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Paid firefighters likely won’t happen

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By BEN CARLSON

Column as I see ’em …

It was the nightmare everyone talks about that finally came true.

A man is trapped inside his burning vehicle Friday on Versailles Road and, of course, a train blocks the crossing, delaying a full-throated response from first responders desperate to come to his rescue.

As we reported the tragedy on our website and social media platforms, outrage grew as people took to their Facebook pages to complain about the trains and demand that something be done.

But what?

Plenty of folks called for a fire station/EMS base on that side of the tracks. Others demanded it’s time for full-time, paid firefighters.

Those are both great ideas but are not likely to happen anytime soon, if at all.

It isn’t that the Lawrenceburg City Council, which operates the city fire department; the Anderson County Fire District, which is an independent body that sets its own annual tax rate; or the ambulance service, which operates under the fiscal court, don’t care. Nothing could be further from the truth.

Our first responders routinely place their own lives in jeopardy responding to our emergencies. The firefighters (excluding the two chiefs) don’t get paid, and wages at EMS are hideously low, considering what they do. There are people working fast food with higher hourly wages, folks.

The fact is that between the city, county and county fire district, there isn’t nearly enough revenue to see either idea to fruition.

In the aftermath of the wreck, I spoke privately with folks who have forgotten more about these issues than you or I will ever know. Here are some of their responses, in summary form and without attribution (they’re more interested in saving lives than throwing what would amount to political elbows).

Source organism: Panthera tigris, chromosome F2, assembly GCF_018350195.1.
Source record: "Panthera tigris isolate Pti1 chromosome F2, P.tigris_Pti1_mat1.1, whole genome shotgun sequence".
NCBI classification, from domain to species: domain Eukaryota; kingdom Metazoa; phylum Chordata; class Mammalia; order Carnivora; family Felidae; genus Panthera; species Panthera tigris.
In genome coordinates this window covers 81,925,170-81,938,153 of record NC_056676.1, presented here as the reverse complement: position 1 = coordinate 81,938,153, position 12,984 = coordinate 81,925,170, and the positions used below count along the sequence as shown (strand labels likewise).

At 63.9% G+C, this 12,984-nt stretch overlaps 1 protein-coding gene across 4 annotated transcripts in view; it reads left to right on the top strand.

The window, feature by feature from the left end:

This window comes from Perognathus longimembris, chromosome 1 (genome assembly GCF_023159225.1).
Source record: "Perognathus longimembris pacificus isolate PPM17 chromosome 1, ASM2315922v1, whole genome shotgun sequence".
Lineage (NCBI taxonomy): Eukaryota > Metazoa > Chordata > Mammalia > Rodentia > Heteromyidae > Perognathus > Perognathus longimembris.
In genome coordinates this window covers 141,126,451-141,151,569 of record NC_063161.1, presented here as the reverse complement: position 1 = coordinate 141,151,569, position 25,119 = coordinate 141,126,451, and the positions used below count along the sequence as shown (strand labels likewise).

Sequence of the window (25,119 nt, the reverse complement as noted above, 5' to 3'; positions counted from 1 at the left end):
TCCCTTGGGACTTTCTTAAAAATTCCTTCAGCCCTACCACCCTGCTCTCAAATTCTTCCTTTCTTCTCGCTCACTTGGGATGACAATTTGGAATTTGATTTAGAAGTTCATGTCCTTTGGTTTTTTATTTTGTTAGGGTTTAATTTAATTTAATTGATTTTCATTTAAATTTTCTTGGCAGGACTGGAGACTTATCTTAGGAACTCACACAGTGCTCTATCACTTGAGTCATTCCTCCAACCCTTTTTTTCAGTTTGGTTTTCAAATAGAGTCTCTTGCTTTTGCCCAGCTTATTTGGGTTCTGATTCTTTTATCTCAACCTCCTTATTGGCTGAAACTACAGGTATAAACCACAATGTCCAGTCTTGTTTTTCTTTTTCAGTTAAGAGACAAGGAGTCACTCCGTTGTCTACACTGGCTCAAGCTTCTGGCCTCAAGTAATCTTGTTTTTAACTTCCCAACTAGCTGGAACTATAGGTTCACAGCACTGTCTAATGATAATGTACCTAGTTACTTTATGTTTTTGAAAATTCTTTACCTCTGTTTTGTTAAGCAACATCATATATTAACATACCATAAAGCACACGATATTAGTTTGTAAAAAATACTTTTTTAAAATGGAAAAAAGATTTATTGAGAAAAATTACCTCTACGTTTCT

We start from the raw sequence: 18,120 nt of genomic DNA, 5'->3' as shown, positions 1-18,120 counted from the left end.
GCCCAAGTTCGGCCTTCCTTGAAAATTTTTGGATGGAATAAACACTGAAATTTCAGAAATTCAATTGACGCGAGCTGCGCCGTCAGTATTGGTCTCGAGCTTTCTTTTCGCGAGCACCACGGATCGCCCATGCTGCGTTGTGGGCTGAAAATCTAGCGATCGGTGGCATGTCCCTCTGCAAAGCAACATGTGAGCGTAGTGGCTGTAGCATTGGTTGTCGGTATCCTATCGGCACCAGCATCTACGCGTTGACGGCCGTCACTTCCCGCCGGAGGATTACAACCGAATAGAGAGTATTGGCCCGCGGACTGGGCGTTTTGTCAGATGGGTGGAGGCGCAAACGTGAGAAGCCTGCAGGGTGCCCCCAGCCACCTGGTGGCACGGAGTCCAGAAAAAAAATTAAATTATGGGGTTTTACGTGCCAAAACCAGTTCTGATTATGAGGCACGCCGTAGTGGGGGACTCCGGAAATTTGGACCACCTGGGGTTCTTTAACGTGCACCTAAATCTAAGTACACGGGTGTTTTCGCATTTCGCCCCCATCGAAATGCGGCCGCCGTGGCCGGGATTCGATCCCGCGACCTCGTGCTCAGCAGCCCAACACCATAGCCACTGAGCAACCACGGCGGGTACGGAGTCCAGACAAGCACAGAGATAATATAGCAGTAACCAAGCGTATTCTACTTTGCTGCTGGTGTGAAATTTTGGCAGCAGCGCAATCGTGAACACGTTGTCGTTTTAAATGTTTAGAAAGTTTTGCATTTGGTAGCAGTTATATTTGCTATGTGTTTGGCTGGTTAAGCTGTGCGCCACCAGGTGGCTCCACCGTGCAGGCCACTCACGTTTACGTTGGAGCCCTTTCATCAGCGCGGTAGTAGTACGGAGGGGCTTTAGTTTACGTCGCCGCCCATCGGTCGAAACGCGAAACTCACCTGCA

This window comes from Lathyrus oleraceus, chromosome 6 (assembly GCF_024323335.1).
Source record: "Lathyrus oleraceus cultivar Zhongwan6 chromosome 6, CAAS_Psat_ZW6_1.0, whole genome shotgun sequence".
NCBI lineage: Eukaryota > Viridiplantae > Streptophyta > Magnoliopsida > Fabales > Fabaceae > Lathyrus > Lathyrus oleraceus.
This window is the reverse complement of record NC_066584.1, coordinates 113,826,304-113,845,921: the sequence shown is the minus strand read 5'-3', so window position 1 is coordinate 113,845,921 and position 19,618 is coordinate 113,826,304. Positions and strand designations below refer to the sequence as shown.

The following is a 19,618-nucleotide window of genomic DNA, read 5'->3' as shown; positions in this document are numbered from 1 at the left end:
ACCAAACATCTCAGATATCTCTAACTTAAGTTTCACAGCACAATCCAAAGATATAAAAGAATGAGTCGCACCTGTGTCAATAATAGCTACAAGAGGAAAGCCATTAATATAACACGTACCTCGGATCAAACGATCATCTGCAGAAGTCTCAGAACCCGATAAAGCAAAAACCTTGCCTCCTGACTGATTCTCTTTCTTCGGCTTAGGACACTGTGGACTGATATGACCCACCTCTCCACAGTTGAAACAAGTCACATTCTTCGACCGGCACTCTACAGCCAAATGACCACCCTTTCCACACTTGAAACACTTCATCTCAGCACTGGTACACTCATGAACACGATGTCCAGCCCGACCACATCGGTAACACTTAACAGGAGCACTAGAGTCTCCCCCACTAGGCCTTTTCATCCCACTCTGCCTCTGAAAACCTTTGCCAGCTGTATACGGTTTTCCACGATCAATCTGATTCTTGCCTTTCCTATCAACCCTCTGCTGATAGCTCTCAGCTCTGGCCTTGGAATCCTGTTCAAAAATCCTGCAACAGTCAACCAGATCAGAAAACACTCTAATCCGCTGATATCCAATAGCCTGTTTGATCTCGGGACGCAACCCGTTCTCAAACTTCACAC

Me? I’m fine with the latter.

Regarding the trains blocking intersections and delaying emergency services, that isn’t unique to Lawrenceburg.

“Trains hinder first responders in every city across our nation,” I was told. “Our ambulances routinely get stopped on Waller Avenue while going to the hospitals in Lexington.”

“People are getting stuck waiting for trains in every city. It doesn’t make it right, or make it a good scenario, but you can’t tell a train not to come through your town.”

Yes, that is very frustrating but also very true. Heck, even efforts by the city council to get trains not to actually stop at crossings fall mainly on deaf ears. Not coming through here at all? Forget about it.

As for a fire station on the other side of the tracks, that’s not likely to happen, either.

“People say the same thing about response times in the county’s western end,” I was told. “They live out there, but have typically moved out there from a larger city where there’s an ambulance or fire truck every 5 miles.

“They’d be looking at spending a whole lot of money for a very low run volume. Citizens can have whatever they want to pay taxes for, and you’d have to increase tax rates to have more stations.”

Then there’s the issue of paid firefighters, in and out of the city.

“First of all, 75 percent of all the firefighters in the United States are volunteers,” I was told.

In the county’s five fire stations, there would need to be a minimum of three firefighters on staff, per truck, which means hiring 15 firefighters per shift. At three shifts a day, that’s 45 firefighters with an annual salary of $1.3 million, without required retirement and other benefits.

At its current tax rate, the county fire district doesn’t collect that much revenue in an entire year, and it would be largely the same scenario for full-time paid city firefighters.

I could be very wrong, but I have no sense that the taxpayers of this county are interested in seeing their property taxes jacked to the moon to pay for any of this, but of course I could be wrong.

As it was so deftly pointed out in one of my conversations, taxpayers willingly allowed the fire services here to scrape by on pennies while at the same time sitting idly by as the public library has spent millions of dollars in the past decade adding on and now renovating its facility.

Perhaps someday, emergency services will be publically held in the same glowing light as the library, and folks won’t care — or at least act like they don’t care, when millions are spent on them, tax rate be damned.

Let’s just hope another person doesn’t have to nearly burn to death before they realize it.